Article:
The laboratory must validate the technical standard and reproducibility of measurement through standard methodology and adequate quality management.
Immunoassays are powerful qualitative and quantitative analytical techniques. Since the first description of an immunoassay method in 1959, advances have been made in assay designs and analytical characteristics, opening the door for their widespread implementation in clinical laboratories. Clinical endocrinology is closely linked to laboratory medicine because hormone quantification is important for the diagnosis, treatment, and prognosis of endocrine disorders. Several interferences in immunoassays have been identified through the years; although some are no longer encountered in daily practice, cross-reaction, heterophile antibodies, biotin, and anti-analyte antibodies still cause problems. Newer interferences are also emerging with the development of new therapies. The interfering substance may be exogenous (e.g., a drug or substance absorbed by the patient) or endogenous (e.g., antibodies produced by the patient), and the bias caused by the interference can be positive or negative. The consequences of the interference can be deleterious when clinicians consider erroneous results to establish a diagnosis, leading to unnecessary explorations or inappropriate treatments. Clinical laboratories and manufacturers continue to investigate methods for the detection, elimination, and prevention of interferences. However, no system is completely devoid of such incidents.
Improvements in assay design, Ab structure and specificity, and signal generation and detection, with an increasing number of assays developed to detect more molecules, have made immunoassays one of the most used techniques in clinical laboratories. However, there has also been a trend to simplify methods to facilitate automation, and new innovative therapies result in new interferences.
Some of the major specificity problems in competitive assays are related to the measurement of steroids and structurally related compounds. Therefore, many laboratories have started using LC-MS/MS for the quantification of these analytes, although these methods are more expensive and technically demanding than immunoassays. LC-MS/MS avoids main specificity problems and also provides multi-parameter quantification in the same analytical session, allowing for steroid profiles to be generated with a dramatically reduced sample volume, which is valuable for newborns and infants.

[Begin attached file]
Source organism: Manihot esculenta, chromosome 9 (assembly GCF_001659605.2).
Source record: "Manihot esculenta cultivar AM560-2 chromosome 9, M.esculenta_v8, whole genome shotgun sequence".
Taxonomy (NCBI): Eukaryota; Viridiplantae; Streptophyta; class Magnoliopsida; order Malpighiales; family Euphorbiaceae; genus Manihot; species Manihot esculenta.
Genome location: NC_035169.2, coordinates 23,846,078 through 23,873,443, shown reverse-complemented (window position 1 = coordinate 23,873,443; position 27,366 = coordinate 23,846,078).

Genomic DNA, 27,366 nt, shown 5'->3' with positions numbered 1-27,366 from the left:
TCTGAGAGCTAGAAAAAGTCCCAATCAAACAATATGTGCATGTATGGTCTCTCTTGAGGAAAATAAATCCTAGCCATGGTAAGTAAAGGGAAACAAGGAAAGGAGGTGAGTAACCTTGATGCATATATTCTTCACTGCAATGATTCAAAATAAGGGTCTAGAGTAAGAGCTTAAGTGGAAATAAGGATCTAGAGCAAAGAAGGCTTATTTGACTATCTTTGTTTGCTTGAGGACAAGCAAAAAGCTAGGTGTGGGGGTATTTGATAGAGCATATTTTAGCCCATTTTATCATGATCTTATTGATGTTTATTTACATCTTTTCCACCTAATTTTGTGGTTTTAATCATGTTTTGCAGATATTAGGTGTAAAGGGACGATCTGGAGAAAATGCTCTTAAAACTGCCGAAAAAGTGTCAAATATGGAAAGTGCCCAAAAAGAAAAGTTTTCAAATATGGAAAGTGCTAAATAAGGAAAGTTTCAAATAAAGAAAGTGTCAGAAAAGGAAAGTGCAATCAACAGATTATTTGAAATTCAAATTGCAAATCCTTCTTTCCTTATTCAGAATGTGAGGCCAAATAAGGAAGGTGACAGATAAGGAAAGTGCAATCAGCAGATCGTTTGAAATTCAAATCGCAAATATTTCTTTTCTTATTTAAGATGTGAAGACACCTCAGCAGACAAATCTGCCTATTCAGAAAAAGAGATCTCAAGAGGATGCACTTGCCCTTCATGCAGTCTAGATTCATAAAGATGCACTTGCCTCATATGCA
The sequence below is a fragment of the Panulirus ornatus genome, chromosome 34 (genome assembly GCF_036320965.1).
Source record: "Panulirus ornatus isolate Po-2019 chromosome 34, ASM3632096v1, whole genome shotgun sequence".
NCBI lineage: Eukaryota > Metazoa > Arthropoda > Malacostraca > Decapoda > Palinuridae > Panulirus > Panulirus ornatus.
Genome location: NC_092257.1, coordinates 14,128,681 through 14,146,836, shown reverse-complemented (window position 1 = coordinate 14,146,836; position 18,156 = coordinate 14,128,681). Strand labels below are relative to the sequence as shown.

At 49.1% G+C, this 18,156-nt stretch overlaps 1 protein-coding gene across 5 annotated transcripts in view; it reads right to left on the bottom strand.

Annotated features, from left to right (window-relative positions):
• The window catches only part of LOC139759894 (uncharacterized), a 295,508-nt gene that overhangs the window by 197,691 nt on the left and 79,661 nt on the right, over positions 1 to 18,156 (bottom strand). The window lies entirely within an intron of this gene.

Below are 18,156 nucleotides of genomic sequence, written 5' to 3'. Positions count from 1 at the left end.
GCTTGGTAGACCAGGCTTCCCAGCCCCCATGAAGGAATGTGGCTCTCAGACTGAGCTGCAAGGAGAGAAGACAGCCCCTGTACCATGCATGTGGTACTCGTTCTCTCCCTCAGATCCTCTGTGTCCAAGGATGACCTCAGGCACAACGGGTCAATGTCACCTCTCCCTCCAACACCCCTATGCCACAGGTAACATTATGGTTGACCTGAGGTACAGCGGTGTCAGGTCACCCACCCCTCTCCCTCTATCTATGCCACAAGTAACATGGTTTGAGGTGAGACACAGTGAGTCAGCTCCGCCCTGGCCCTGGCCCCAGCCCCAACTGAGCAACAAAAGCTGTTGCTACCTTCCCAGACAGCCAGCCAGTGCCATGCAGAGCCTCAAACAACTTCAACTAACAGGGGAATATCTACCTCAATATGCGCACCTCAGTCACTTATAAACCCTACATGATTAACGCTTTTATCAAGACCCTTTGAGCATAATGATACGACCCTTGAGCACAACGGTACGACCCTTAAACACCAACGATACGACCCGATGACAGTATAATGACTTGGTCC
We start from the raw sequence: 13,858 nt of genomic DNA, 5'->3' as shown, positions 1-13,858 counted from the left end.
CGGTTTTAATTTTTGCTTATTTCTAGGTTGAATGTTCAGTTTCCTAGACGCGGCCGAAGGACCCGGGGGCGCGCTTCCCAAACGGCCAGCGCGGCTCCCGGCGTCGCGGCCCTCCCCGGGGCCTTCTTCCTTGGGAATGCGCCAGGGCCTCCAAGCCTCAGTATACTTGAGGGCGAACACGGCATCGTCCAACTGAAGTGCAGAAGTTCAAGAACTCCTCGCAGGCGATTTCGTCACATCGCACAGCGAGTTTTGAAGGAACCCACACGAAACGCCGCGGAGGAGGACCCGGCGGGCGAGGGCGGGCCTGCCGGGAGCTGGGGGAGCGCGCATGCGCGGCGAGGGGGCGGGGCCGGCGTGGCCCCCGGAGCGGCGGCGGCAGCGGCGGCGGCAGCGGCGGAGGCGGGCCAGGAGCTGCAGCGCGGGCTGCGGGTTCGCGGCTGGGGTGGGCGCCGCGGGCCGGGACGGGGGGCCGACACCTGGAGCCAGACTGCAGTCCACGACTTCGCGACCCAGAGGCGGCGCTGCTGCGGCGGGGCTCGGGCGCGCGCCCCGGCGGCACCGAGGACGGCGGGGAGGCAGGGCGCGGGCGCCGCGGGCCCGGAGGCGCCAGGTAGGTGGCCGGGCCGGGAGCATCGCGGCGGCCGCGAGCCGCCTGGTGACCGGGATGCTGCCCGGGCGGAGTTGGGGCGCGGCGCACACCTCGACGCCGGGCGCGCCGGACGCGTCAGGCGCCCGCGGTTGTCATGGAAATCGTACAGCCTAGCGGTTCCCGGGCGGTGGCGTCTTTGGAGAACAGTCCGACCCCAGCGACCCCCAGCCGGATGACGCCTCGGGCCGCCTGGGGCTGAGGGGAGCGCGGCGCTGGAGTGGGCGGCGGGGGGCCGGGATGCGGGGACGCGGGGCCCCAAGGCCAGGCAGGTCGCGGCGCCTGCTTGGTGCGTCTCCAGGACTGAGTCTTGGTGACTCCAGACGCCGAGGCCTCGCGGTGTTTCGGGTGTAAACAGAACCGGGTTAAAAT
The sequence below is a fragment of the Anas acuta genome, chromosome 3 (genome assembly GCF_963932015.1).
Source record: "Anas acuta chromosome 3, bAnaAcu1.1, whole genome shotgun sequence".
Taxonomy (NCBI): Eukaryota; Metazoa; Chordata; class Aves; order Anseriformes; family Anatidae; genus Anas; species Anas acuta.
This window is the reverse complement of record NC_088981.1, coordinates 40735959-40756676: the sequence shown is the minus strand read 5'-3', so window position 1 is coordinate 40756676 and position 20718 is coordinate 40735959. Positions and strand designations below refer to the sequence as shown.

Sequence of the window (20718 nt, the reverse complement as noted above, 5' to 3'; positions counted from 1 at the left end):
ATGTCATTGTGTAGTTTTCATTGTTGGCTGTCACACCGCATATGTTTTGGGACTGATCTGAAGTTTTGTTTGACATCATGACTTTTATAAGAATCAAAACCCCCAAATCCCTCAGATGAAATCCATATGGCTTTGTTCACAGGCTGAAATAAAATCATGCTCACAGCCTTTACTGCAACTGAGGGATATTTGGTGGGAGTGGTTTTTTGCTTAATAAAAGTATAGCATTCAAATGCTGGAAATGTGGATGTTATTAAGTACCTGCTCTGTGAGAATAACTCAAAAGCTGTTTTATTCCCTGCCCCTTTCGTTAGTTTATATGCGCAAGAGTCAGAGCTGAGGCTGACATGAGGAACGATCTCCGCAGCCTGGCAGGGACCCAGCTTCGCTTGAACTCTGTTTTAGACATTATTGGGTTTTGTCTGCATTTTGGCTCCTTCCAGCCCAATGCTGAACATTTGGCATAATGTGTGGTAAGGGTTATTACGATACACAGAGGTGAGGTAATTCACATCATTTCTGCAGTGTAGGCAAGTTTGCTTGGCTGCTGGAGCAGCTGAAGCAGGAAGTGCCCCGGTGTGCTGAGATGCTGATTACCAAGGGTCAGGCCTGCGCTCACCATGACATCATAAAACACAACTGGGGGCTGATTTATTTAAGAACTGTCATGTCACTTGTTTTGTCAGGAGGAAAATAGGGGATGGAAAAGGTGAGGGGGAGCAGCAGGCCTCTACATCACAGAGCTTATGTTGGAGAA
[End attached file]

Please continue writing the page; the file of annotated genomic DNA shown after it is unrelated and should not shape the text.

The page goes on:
Unfortunately, these powerful and reliable measurements are not yet adapted to high-throughput sandwich assays. As protein and macromolecule assays with LC-MS/MS become more amenable, the use of immunoassay-based measurements may decline to improve specificity and robustness with respect to immunological interference, notably for some critical assays, such as Tg as a major biomarker for the follow-up and management of differentiated thyroid cancer. While waiting for these improvements, immunoassays, despite their drawbacks, will still be in general use, at least for a few years, and the problem of immunoassay interference will persist.
Laboratory knowledge plays a central role in highlighting possible interference. When a clinician deals with unexpected or incoherent results regarding patient conditions, a strong interface with laboratory specialists facilitates the rapid identification of incoherent results. Informing the clinical staff of the ever-present possibility of unexpected sporadic interference, notably from an endogenous Ab, is needed.
When facing unknown interference, which might require more deep and specialized investigations, feedback from laboratory to manufacturers enables the manufacturers to actively search for a solution to the emerging problem and to keep improving the immunoassay robustness with respect to the risk of interference. Granting laboratory specialists access to the clinical and therapeutic records of patients is important when they suspect and try to detect interference.
Specifically, the notion of biotin or a specific therapy has become a key question. In addition, the notion of previously administrated immunotherapies must always draw the attention of laboratory specialists to the possibility of Ab-induced interference in immunoassays. Ideally, an interfering therapy should automatically be flagged; thus, minimizing interference risk can also be achieved by connections between health information systems and laboratory information systems.
“Rapid changes in diagnostic sector, coupled with parallel advances in digital transformation technology in clinical chemistry and immune assay platforms, have stimulated the evolution of approaches for artificial intelligence (AI) and robotic elements in routine laboratory process flow. Laboratory processes need to be streamlined to ensure provision of reliable and timely test results, appropriate alliance with brain-to-brain loop, thus enhancing quality of care and patient safety.
The implementation of AI, cloud computing, machine learning, and adoption of paperless workflows are instrumental in the transformation of the laboratory, more specifically, influencing clinical validation, procedure efficiency, data handling, data analysis, and much more. AI helps in computing risk-stratification score of laboratory data and clinical data, using expert system and evidence-based guidelines. Increasing cost-containment pressures make the application of this technology highly approachable.
Thus, implementation of digital transformation in the clinical chemistry and immunology laboratory improves revenues, suggests patient specific next steps, tests utilization, improves quality, standardizes treatment protocols as per local and international guidelines, improves patient satisfaction, provides patient-specific interpretation and next steps, improves standardized care by flagging patients, applies risk algorithms, and provides better interpretation. Dr Barnali Das, Consultant, Laboratory Medicine, Kokilaben Dhirubhai Ambani Hospital.